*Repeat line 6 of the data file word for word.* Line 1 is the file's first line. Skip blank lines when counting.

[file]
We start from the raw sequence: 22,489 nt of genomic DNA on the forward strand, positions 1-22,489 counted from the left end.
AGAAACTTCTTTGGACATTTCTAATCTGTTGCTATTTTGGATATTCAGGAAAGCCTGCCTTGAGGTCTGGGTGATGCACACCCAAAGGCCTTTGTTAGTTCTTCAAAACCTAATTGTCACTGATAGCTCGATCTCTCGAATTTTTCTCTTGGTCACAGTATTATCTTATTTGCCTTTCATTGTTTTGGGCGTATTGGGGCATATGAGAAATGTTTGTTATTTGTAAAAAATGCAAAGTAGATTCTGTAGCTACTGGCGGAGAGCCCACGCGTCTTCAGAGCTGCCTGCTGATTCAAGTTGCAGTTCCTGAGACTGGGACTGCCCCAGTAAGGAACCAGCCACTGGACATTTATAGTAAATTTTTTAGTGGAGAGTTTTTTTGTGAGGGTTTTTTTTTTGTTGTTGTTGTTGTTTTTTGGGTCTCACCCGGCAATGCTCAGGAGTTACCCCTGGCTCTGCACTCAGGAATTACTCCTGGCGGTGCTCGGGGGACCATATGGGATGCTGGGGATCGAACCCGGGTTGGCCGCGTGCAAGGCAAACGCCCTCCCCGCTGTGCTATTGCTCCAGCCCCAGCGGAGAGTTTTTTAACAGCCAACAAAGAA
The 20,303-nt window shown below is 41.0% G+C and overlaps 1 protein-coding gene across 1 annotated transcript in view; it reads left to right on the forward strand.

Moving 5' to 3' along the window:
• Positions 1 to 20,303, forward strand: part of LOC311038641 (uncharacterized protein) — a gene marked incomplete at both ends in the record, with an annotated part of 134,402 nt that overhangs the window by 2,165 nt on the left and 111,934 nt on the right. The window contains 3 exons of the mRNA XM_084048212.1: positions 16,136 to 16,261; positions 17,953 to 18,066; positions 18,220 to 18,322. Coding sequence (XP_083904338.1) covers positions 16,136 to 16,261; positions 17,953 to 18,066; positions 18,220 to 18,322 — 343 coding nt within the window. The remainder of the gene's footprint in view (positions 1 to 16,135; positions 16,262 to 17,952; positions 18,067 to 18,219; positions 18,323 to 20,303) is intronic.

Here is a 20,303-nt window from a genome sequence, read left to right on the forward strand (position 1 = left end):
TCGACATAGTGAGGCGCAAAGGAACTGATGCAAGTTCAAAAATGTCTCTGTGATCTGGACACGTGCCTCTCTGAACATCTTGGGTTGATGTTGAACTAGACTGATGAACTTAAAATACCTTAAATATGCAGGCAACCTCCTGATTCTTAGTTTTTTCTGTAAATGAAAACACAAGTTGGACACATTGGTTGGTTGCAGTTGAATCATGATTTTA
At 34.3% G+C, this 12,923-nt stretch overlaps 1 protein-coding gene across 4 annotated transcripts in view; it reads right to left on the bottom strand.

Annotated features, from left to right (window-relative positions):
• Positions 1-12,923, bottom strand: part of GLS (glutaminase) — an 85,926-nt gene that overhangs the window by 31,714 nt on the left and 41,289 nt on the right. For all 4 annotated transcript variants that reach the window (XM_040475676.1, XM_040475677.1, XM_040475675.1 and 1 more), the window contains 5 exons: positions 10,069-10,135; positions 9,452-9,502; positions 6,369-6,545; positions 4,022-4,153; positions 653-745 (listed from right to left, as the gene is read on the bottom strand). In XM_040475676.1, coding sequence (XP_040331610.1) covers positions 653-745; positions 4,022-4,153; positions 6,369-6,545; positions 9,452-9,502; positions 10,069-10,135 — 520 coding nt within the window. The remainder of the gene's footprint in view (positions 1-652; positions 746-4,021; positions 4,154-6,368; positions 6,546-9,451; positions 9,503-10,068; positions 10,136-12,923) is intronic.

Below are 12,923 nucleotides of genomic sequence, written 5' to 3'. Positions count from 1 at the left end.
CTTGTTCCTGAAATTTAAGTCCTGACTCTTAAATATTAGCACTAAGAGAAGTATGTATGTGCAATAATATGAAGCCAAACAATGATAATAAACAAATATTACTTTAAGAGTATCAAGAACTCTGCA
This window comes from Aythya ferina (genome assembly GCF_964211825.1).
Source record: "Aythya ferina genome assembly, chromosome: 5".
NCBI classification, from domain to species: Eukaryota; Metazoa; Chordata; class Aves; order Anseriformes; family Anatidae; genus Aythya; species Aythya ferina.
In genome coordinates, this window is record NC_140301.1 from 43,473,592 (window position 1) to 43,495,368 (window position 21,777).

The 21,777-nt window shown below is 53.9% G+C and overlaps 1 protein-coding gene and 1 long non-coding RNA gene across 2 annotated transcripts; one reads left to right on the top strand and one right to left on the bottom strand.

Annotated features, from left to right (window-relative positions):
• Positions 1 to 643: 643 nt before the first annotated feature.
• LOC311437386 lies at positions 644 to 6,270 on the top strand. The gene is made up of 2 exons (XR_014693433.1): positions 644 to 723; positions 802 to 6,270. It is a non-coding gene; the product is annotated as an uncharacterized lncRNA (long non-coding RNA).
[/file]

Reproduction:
Here is a 20,303-nt window from a genome sequence, read left to right on the forward strand (position 1 = left end):